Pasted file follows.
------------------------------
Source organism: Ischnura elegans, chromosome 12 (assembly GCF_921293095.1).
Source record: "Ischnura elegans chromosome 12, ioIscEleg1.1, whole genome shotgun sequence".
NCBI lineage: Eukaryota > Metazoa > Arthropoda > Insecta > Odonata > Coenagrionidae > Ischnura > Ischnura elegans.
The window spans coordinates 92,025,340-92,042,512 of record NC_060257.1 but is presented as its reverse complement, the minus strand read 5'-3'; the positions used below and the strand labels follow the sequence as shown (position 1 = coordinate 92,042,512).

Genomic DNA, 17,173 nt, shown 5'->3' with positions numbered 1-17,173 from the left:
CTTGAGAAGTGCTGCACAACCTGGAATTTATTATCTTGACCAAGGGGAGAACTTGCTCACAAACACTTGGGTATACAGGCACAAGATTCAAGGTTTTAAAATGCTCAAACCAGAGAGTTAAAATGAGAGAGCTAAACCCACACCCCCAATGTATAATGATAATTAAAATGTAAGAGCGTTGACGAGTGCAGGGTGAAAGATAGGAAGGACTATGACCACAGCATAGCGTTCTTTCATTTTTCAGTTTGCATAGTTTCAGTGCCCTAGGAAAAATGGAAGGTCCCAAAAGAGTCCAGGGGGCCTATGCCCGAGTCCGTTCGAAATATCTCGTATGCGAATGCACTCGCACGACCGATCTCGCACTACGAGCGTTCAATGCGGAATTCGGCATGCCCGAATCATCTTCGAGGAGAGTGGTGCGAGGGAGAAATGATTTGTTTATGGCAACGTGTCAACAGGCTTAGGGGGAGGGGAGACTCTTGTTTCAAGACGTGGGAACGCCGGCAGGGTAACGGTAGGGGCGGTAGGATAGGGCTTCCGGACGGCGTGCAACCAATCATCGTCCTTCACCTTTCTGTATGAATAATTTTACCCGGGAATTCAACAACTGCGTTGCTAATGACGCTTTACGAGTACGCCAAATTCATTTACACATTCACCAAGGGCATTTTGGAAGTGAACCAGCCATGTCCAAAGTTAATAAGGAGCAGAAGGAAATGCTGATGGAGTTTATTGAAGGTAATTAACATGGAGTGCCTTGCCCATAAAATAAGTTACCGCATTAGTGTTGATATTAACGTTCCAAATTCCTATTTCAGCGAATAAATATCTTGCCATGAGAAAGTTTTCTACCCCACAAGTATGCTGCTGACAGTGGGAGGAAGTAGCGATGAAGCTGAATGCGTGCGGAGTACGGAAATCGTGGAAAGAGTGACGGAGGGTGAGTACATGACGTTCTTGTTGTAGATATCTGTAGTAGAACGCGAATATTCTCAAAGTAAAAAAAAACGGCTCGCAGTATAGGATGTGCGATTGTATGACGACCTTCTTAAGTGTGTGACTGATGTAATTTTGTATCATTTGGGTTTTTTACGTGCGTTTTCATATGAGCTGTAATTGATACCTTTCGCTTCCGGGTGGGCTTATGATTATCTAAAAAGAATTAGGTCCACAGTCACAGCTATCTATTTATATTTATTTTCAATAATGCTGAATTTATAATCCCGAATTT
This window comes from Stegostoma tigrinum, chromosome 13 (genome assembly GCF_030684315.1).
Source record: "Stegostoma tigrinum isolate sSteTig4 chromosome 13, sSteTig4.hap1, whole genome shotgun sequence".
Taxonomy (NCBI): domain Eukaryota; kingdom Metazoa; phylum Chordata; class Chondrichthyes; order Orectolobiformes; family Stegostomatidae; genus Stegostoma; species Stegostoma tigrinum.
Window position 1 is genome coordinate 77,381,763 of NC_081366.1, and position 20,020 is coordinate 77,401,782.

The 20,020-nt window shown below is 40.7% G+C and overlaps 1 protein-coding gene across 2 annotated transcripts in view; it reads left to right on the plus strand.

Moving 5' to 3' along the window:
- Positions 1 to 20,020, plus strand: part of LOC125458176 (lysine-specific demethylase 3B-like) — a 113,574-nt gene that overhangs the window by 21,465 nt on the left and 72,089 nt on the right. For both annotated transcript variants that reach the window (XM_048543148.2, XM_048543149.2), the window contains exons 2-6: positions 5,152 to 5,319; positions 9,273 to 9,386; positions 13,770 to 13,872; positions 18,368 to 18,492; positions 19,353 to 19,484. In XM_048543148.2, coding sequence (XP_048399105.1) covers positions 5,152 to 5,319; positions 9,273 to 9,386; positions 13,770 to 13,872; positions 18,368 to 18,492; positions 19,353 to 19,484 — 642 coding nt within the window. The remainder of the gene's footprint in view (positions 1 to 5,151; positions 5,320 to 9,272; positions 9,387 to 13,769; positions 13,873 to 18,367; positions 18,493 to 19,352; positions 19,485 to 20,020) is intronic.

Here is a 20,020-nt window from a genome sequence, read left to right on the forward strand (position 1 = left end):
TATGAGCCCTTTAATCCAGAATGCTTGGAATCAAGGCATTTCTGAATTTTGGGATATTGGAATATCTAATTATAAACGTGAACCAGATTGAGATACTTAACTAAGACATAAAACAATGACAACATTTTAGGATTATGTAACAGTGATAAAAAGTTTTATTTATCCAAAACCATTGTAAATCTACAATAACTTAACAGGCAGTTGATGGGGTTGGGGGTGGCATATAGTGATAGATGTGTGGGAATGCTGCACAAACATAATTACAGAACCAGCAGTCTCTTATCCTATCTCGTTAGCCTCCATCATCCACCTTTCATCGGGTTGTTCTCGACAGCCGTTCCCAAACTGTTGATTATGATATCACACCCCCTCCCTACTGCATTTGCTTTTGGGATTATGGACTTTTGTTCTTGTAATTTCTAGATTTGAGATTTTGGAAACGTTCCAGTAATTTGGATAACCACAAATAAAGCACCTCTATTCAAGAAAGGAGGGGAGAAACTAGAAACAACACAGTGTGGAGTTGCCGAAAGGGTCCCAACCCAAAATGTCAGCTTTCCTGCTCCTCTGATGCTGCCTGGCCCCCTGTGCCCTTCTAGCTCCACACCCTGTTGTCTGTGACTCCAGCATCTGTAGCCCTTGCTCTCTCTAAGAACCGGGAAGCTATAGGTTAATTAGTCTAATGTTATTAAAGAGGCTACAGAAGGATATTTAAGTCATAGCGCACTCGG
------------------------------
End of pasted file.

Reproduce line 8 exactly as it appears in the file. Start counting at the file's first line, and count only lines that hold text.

Source record: "Stegostoma tigrinum isolate sSteTig4 chromosome 13, sSteTig4.hap1, whole genome shotgun sequence".